Complete Story ~ essential ingredients

Complete story:Tom Cruise in The Edge of Tomorrow
In Edge of Tomorrow the complete story arises as a result of the A and B lines coming together at the climax.

In his book, Save the Cat, Blake Snyder offers us this piece of invaluable advice on writing a complete story: “Keep in mind the only reason for storytelling, and why the A and B stories must cross throughout: It’s to show the true reason for the journey is not getting the tangible goal, but learning the spiritual lesson that can only be found through the B Story!”

This is what the tale is really about: learning the spiritual or moral lesson that allows the hero to overcome the obstacles that life and the antagonist throw his way.

Let’s backtrack a bit.

At the inciting incident, the hero is given a wake-up call. A bump disturbs his trajectory through the ordinary world. His first response is usually an incorrect one. In Edge of Tomorrow, Tom Cruise is told he is to go to the warfront to film the allied invasion. His response is to try and blackmail the General in order to force him to reverse his decision. Not a good call.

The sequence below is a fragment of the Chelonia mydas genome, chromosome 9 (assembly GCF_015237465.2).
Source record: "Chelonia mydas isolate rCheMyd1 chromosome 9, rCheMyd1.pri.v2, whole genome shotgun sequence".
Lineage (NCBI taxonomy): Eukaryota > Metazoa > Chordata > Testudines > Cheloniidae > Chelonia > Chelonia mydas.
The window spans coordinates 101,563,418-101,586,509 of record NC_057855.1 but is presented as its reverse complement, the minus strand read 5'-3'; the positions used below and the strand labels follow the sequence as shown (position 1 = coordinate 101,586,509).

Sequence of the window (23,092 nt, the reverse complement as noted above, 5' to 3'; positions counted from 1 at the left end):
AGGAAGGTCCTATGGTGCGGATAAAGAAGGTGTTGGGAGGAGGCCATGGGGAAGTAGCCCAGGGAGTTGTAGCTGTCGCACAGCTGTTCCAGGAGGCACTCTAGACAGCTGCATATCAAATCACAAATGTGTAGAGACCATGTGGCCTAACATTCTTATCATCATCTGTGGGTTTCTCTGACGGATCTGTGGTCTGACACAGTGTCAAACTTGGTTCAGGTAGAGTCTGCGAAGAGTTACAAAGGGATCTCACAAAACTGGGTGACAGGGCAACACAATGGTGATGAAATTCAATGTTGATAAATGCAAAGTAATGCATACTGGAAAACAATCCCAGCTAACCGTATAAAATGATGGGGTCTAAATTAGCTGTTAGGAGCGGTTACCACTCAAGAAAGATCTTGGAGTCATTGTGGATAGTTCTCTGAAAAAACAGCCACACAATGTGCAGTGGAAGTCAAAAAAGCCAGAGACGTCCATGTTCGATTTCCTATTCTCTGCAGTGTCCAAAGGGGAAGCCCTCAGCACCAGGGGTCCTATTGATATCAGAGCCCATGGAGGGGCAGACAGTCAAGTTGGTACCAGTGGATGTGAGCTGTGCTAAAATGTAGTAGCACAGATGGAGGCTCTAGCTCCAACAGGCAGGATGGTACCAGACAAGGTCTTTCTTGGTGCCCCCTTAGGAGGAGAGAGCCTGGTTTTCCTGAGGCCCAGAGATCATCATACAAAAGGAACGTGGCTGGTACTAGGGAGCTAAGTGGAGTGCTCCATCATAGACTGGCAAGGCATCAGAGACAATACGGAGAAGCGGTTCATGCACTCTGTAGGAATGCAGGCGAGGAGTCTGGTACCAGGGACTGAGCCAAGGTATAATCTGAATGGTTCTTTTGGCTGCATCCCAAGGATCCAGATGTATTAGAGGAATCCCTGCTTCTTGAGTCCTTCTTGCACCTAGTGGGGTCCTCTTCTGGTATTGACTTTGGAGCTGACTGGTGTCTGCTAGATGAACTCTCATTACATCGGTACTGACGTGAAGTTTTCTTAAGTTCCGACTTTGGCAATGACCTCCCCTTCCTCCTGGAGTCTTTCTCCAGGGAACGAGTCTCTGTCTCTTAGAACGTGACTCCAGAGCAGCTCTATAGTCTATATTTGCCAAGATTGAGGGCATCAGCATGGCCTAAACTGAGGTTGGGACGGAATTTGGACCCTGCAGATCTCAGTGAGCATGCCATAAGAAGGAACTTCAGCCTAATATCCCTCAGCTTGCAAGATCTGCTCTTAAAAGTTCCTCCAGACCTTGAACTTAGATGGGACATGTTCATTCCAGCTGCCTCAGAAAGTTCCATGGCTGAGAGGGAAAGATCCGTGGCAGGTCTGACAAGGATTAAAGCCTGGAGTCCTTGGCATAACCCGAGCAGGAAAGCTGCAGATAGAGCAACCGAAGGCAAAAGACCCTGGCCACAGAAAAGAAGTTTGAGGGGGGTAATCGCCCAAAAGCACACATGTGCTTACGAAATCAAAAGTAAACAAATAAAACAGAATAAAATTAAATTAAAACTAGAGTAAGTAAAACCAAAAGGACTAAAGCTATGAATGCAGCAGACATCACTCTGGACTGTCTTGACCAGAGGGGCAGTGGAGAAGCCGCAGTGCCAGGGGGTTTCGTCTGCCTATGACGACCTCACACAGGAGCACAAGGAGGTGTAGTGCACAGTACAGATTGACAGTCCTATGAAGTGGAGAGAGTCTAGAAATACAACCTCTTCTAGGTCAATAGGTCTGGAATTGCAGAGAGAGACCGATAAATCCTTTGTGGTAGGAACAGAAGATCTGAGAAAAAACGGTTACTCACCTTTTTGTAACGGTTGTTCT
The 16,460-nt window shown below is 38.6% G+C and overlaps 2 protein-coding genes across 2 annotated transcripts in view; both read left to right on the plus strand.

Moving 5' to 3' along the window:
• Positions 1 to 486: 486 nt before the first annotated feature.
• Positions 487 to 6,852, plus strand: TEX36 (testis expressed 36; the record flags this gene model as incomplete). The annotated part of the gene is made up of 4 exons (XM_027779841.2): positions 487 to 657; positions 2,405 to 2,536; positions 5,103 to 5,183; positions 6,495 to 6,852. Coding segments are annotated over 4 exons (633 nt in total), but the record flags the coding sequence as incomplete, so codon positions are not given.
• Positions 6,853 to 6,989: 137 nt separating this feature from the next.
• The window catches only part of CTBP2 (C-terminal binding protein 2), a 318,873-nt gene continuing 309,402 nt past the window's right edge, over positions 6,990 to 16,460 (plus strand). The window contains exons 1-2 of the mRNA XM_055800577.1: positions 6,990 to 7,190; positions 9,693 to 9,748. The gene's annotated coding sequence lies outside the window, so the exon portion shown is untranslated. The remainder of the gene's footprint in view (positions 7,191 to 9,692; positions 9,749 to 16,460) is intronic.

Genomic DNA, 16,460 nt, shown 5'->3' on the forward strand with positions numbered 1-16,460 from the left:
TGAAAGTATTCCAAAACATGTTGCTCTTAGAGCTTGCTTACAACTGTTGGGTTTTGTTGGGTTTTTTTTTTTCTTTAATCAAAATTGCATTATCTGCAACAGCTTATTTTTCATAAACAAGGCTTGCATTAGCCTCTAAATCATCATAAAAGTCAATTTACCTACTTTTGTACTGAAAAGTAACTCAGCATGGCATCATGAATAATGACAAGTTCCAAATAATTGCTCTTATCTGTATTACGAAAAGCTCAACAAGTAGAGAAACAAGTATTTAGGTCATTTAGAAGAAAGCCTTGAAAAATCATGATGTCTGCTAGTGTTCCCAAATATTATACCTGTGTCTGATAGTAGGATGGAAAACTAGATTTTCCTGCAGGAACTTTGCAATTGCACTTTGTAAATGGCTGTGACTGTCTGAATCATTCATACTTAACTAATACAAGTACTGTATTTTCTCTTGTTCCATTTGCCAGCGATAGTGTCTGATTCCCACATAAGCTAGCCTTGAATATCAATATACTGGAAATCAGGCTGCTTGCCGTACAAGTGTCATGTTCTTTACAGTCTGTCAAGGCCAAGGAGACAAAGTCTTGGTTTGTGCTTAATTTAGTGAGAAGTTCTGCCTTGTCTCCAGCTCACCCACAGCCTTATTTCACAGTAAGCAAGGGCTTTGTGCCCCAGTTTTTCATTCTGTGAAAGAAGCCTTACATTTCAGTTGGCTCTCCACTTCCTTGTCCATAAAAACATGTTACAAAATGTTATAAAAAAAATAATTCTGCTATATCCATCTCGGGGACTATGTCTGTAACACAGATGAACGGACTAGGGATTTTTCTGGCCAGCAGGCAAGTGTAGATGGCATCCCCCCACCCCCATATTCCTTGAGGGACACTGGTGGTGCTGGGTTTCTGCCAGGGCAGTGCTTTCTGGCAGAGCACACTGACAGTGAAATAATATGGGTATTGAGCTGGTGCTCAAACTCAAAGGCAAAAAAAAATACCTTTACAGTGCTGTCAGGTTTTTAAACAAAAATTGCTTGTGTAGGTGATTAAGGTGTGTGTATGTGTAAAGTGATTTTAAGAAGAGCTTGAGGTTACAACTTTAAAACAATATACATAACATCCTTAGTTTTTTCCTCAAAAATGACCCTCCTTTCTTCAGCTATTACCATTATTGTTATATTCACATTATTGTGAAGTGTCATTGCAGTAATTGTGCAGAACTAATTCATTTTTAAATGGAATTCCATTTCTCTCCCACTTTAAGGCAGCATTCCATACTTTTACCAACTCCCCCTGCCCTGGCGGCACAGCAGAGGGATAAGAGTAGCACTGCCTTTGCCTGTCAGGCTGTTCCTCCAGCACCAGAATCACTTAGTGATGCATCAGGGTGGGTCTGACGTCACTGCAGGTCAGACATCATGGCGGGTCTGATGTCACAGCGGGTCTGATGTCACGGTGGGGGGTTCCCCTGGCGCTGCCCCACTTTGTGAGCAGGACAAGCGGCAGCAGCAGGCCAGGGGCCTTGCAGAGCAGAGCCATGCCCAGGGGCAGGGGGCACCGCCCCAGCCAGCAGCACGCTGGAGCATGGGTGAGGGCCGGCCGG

“In a complete story the A and B narrative strands criss-cross each other at crucial moments.”

The first turning point represents the true start of the story. It also sets the outer goal. Tom Cruise is killed, but gets covered by the blue blood of the Alpha Mimic, which causes him to return to relive the day. His response upon finding himself back at square one, however, is to try and talk the Master Sergeant into letting him call his superiors. Lesson still not learnt.

By the midpoint, Cruise finally realises why he keeps returning to the same event, over and over again. He has to team up with the Angel of Verdun and defeat the Mimics by killing their leader, the Omega. Our reluctant protagonist has gone from unwilling participant to motivated Hero. Here, the outer and inner stories fuse to produce a single and clear purpose—a plan to save the world from the invading Mimics—even if it means sacrificing oneself to do it.